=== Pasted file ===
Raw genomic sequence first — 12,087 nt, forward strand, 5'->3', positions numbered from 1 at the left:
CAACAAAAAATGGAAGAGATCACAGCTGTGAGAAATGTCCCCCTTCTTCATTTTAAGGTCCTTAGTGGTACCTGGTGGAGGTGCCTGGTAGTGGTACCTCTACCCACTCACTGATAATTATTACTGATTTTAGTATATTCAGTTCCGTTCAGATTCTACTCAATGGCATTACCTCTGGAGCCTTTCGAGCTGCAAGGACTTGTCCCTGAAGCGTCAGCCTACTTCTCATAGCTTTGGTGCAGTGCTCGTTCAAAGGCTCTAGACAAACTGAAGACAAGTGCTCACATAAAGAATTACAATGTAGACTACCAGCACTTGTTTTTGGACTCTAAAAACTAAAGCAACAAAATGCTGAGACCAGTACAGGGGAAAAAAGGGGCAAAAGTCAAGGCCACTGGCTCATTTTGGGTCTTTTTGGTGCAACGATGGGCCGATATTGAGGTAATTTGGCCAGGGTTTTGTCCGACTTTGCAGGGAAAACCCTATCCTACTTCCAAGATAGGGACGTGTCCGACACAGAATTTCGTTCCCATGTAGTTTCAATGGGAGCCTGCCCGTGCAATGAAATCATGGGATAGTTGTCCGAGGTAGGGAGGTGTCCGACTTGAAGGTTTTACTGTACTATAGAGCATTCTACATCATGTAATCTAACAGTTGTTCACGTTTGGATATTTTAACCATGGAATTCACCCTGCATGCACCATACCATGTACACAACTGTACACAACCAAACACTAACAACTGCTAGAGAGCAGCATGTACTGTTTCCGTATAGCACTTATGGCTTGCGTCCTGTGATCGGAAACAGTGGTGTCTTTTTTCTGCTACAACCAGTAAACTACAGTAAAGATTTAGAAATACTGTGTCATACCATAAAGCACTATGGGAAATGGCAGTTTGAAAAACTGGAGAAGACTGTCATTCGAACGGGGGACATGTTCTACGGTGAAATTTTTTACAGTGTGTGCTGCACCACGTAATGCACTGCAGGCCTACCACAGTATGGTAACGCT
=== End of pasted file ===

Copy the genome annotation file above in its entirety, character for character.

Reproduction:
Raw genomic sequence first — 12,087 nt, forward strand, 5'->3', positions numbered from 1 at the left:
CAACAAAAAATGGAAGAGATCACAGCTGTGAGAAATGTCCCCCTTCTTCATTTTAAGGTCCTTAGTGGTACCTGGTGGAGGTGCCTGGTAGTGGTACCTCTACCCACTCACTGATAATTATTACTGATTTTAGTATATTCAGTTCCGTTCAGATTCTACTCAATGGCATTACCTCTGGAGCCTTTCGAGCTGCAAGGACTTGTCCCTGAAGCGTCAGCCTACTTCTCATAGCTTTGGTGCAGTGCTCGTTCAAAGGCTCTAGACAAACTGAAGACAAGTGCTCACATAAAGAATTACAATGTAGACTACCAGCACTTGTTTTTGGACTCTAAAAACTAAAGCAACAAAATGCTGAGACCAGTACAGGGGAAAAAAGGGGCAAAAGTCAAGGCCACTGGCTCATTTTGGGTCTTTTTGGTGCAACGATGGGCCGATATTGAGGTAATTTGGCCAGGGTTTTGTCCGACTTTGCAGGGAAAACCCTATCCTACTTCCAAGATAGGGACGTGTCCGACACAGAATTTCGTTCCCATGTAGTTTCAATGGGAGCCTGCCCGTGCAATGAAATCATGGGATAGTTGTCCGAGGTAGGGAGGTGTCCGACTTGAAGGTTTTACTGTACTATAGAGCATTCTACATCATGTAATCTAACAGTTGTTCACGTTTGGATATTTTAACCATGGAATTCACCCTGCATGCACCATACCATGTACACAACTGTACACAACCAAACACTAACAACTGCTAGAGAGCAGCATGTACTGTTTCCGTATAGCACTTATGGCTTGCGTCCTGTGATCGGAAACAGTGGTGTCTTTTTTCTGCTACAACCAGTAAACTACAGTAAAGATTTAGAAATACTGTGTCATACCATAAAGCACTATGGGAAATGGCAGTTTGAAAAACTGGAGAAGACTGTCATTCGAACGGGGGACATGTTCTACGGTGAAATTTTTTACAGTGTGTGCTGCACCACGTAATGCACTGCAGGCCTACCACAGTATGGTAACGCT